Tight budgets lead to more civilians used for policing [via USA Today]
Thousands of civilians have been hired by law enforcement agencies across the United States to help fulfill duties previously performed by police officers. The move saves money because it allows untrained or less trained civilians to perform crime scene and evidence gathering work. Mesa, Ariz., for example, employs eight civilian investigators to deal with non-violent complaints such as burglary and vehicle theft. “All eight, says Sgt. Stephanie Derivan, have been trained to lift fingerprints, photograph crime scenes, interview witnesses and victims. They do not carry guns.”
Woman, 101, to become U.S. citizen with help of 69-year-old document [via CNN]
101-year-old Eulalia Garcia Maturey of Texas became a naturalized citizen of the United States yesterday, the 101st anniversary of her arrival in this country. Born Feb. 12, 1909, Maturey crossed the border with Mexico as a baby in her mother’s arms and lived here ever since. In 1941, she, along with millions of other noncitizens, registered with the government following passage of the Alien Registration Act. The permit she received after registering, preserved after all these years, helped immigration officials track down her files and pave a path to citizenship.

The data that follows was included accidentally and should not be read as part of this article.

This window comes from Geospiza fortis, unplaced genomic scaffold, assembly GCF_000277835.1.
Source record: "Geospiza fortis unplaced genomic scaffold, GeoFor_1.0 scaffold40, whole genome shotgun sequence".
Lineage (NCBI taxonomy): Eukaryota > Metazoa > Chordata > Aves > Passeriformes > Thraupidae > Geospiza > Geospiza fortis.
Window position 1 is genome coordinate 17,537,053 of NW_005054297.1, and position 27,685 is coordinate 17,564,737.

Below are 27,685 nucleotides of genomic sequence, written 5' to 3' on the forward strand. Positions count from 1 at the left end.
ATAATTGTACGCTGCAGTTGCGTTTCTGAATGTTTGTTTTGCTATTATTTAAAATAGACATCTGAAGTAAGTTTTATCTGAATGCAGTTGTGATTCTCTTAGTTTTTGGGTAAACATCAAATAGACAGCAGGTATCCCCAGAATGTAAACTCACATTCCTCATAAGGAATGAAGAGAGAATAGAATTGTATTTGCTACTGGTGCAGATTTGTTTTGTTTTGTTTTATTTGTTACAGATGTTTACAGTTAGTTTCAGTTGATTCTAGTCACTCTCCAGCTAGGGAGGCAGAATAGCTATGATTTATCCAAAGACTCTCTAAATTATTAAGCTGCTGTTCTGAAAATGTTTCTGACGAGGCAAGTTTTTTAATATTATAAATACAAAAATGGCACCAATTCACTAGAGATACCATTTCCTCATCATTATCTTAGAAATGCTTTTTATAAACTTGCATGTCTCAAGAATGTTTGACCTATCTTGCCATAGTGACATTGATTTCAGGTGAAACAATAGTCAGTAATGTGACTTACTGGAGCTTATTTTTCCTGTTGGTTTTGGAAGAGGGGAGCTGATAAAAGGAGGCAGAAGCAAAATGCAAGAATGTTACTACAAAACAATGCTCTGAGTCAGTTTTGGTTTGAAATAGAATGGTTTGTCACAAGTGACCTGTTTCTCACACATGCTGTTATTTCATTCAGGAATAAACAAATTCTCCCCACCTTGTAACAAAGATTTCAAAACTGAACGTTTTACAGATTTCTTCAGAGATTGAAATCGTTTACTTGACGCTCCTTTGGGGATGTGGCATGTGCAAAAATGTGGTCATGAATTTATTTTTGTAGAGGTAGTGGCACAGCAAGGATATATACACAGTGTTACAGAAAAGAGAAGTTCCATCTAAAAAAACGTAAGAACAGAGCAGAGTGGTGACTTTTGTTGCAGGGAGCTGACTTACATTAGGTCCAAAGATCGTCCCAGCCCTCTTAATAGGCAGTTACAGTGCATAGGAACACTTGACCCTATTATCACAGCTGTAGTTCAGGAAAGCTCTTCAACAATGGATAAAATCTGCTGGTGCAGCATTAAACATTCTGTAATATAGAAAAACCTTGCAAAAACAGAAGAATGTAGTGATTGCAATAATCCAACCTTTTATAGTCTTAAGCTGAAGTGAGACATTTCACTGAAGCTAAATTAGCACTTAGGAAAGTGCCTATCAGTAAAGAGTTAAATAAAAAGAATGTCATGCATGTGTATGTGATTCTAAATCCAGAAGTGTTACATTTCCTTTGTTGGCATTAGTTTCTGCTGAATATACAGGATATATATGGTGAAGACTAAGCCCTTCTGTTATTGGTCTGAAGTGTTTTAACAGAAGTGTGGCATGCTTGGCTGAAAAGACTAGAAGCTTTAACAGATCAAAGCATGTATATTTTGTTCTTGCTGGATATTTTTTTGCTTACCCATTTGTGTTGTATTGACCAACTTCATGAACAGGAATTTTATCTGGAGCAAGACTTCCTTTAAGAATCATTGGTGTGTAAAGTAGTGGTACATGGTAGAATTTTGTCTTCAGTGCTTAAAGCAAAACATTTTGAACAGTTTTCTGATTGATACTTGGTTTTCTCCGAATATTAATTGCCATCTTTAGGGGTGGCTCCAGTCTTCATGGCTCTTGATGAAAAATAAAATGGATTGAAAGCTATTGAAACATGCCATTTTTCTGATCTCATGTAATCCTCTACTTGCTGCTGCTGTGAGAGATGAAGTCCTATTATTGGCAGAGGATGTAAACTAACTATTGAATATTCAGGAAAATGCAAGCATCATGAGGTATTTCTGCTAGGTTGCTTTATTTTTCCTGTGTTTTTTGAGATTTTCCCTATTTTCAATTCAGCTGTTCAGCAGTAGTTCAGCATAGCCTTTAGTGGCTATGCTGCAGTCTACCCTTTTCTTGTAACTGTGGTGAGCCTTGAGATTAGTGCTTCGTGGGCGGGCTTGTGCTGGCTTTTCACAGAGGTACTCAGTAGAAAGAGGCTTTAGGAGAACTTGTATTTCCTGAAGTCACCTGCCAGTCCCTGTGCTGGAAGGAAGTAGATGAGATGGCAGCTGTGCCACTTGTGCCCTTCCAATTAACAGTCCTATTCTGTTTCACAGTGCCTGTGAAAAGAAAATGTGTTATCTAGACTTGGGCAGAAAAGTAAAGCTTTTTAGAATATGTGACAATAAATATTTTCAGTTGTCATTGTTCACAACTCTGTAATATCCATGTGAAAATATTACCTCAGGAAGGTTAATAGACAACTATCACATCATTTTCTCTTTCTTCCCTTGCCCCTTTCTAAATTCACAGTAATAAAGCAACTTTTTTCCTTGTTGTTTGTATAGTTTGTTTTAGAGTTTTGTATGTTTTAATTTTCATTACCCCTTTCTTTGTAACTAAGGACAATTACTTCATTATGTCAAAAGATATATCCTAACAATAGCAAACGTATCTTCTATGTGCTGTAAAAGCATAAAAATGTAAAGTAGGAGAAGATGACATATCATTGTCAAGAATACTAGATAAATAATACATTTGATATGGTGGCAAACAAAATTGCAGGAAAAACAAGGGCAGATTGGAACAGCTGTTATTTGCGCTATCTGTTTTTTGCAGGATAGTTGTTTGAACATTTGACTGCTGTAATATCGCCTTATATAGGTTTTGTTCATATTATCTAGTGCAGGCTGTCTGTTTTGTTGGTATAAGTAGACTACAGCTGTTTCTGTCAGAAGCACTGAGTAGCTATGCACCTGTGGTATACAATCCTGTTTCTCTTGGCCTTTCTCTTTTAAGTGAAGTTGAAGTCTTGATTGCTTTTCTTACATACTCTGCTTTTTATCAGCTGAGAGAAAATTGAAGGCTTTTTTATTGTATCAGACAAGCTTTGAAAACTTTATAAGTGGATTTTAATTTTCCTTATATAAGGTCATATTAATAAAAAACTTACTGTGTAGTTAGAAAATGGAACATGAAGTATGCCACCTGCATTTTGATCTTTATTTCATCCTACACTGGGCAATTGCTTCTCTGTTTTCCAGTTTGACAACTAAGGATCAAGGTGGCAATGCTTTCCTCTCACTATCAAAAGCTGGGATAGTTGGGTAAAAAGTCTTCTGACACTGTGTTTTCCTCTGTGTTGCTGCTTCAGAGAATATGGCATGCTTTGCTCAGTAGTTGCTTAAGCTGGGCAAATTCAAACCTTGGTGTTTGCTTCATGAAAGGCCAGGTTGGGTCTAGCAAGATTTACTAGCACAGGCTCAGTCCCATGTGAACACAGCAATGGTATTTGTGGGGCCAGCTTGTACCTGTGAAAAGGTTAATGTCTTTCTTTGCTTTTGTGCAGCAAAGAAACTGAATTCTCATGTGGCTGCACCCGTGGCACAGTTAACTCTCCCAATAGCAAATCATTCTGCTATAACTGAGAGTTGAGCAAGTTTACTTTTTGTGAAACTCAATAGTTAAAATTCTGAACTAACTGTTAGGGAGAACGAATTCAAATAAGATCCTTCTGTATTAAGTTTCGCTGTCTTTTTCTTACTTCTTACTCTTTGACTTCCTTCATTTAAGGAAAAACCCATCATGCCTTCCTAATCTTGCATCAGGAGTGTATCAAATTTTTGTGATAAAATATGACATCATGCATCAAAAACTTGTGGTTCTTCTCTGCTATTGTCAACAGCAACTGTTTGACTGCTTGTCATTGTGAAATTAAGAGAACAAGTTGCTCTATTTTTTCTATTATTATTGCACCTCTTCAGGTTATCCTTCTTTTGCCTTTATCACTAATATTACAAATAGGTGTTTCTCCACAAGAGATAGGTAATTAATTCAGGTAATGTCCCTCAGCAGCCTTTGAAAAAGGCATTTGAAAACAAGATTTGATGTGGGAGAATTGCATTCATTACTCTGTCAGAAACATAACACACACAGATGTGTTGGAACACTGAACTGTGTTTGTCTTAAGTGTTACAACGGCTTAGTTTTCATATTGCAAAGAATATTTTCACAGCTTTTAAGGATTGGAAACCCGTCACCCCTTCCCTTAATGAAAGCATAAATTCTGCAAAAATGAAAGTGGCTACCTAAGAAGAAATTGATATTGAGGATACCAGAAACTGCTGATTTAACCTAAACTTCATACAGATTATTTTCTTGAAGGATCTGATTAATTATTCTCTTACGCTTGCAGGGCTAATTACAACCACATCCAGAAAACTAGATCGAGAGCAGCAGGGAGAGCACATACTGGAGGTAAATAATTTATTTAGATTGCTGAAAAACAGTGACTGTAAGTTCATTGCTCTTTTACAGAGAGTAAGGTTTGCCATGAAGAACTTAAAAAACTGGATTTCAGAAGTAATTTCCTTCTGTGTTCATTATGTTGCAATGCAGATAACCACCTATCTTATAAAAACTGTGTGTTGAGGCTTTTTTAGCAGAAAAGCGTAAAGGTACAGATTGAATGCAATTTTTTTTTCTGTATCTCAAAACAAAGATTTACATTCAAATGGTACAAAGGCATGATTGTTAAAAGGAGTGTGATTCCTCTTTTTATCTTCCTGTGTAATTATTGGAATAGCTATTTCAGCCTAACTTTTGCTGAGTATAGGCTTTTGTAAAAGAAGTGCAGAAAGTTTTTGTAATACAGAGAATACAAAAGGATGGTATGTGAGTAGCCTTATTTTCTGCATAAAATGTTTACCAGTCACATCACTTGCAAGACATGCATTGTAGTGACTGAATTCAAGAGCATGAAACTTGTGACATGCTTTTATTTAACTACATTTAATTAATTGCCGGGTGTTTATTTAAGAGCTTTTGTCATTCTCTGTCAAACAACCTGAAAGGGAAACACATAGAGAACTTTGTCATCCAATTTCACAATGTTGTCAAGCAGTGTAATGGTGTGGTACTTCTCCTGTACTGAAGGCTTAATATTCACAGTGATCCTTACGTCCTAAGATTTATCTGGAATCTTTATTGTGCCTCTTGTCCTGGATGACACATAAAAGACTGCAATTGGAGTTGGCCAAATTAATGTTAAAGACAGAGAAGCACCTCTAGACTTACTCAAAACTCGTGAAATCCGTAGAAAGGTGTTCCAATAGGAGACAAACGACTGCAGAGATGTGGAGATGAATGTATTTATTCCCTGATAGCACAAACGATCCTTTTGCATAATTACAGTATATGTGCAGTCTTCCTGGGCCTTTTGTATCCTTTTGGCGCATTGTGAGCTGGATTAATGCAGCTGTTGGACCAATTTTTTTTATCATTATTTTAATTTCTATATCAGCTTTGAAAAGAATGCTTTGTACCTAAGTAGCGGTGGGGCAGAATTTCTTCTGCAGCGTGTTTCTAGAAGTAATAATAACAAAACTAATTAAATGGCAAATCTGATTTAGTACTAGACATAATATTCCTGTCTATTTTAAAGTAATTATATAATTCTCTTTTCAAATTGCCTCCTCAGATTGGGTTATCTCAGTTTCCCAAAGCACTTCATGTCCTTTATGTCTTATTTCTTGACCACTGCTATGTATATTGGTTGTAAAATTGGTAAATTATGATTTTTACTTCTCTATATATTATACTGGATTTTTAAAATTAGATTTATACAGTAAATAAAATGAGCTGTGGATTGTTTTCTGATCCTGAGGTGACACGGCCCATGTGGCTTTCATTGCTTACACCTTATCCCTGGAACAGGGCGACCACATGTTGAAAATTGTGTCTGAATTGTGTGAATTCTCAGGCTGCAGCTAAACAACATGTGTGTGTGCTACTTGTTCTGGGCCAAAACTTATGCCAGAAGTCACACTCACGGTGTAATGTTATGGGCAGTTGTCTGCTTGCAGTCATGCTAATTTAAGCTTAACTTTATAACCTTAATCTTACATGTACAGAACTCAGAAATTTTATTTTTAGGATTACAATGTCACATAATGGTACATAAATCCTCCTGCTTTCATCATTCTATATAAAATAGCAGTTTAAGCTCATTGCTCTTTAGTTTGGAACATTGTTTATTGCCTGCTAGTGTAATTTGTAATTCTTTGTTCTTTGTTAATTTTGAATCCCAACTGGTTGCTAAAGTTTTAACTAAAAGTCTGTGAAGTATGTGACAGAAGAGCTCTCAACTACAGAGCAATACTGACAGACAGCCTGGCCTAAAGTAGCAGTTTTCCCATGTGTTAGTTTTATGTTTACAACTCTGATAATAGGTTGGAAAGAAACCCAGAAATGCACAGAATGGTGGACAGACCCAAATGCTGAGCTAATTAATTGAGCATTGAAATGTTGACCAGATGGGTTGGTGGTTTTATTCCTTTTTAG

Melissa Reed Was Abducted By Her Mother In 1984, Had No Idea Until Now [via The Huffington Post]
A woman applying for a marriage license in Nevada had trouble proving her identity and was shocked to discover her mother had abducted her at the age of six, moved her across the country and changed their names. Melissa Reed, now 32 and living in Reno, found that her real name had been Eva Marie Fiedler; her mother fled their New Jersey home years ago during a nasty custody battle. The Post notes it is unclear how Reed lived so long without a valid photo ID.